One of the many features that made the Winter Exhibition Night such a success on December 2 was the series of live performances of Shakespeare’s Othello by the students of the Intensive Shakespeare Seminar class. At 6:45 in the auditorium, the show kicked off with juniors Rosalie Toupin and Gabrielle DaSilva performing the “Willow Scene” (Act IV, Scene III).
In the scene, Toupin played Desdemona, the wife of Othello, and DaSilva played her friend, Emilia. Before beginning, Toupin introduced the scene, explaining, “I am kind of like the pure, innocent character whose husband thinks that I am cheating on him, so he is going to kill me after this scene. This is my final moment of despair.”
During the scene, Emilia helps Desdemona into her nightwear as the two discuss love, leading to the Willow Song. The song, Desdemona says, is from a maid that her mother had named Barbara, who died singing it. When Desdemona begins to sing it, it is an omen of impending death. Toupin’s singing voice carried beautifully throughout the whole auditorium as she slowly and softly exaggerated the sadness in the song about a crying woman, every other line repeating: “Sing willow, willow, willow.” Both Dasilva and Toupin showed off their acting chops, their characters provoking emotion from each other, which demonstrated their close relationship. They exuded a confident sense of stage presence that came from working with someone who you like and will support you.
One of the audience members was Physics teacher Christopher DiCarlo, who was there to see Toupin, his advisee, perform. “I knew she sang outside of school but I didn’t know how good she really was,” he said. DiCarlo confessed he had never really been a Shakespeare fan, but very much enjoyed the performance.
One of the other Othello performances was by sophomore Spencer Royston. Rather than presenting a live show or video though, he presented a unique radio show that played from the loudspeakers. Before presenting it, he introduced the scene, explaining, “The main character Othello loves Desdemona, but the villain Iago is trying to convince him that she is not faithful to him [Othello].”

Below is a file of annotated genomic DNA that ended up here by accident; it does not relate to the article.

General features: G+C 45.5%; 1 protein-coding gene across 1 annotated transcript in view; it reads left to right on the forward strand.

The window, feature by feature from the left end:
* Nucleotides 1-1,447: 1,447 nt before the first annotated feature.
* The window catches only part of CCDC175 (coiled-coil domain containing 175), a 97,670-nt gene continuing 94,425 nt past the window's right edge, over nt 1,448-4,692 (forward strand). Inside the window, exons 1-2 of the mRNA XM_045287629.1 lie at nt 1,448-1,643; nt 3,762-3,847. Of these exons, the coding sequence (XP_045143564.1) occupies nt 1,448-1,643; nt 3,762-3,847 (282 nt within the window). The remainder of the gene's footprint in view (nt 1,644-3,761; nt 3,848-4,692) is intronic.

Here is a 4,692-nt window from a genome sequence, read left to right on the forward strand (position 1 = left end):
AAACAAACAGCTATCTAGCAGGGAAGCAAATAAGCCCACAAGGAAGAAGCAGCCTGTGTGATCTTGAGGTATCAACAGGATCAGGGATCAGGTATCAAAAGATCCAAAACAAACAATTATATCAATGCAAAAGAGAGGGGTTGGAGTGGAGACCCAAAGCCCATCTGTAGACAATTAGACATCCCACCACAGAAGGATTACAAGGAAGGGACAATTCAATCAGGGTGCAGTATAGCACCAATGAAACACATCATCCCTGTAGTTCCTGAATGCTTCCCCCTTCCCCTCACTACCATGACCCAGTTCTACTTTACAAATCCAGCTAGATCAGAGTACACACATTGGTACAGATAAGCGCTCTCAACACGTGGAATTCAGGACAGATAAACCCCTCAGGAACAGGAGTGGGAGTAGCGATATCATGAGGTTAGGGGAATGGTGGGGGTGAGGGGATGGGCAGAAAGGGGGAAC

He also went on to explain the pros and cons of presenting Shakespeare without any visual aid, saying that while it was hard to do the sound effects of a scene with sword fighting, what was interesting was the new focus on how the words were said. He then played the two to three minute clip where he voiced both the characters of Othello and Iago, digitally editing his voice to be lower for the heroic Othello and higher for the villainous Iago. One of the power-lines that stood out was said by Othello: “Death and damnation, oh I’ll tear her [Desdemona] all to pieces.”
The performance was powerful and easy to follow because the voice recording was clear. Also, because it was not a video, it did not have anything visual that would be a possible distraction or be possibly misleading.
Sophomore Elisa Alexander closed the Othello performances of the night with an audio performance of Othello, which took the form of a piano piece that she composed and recorded herself playing. In her introduction, she described that the scene she was performing was an intense fight scene between the main characters, which she wanted to express the intensity of. For a couple minutes, the sound of a piano set a calming effect throughout the auditorium because the instrument by nature has a lovely, smooth sound. However, Alexander’s quick notes and rapid changes from high to low expressed suspense and unrest throughout the rest of the scene. Alexander stood on the stage and her bashful smile expressed pride in her work and a passion for playing the piano.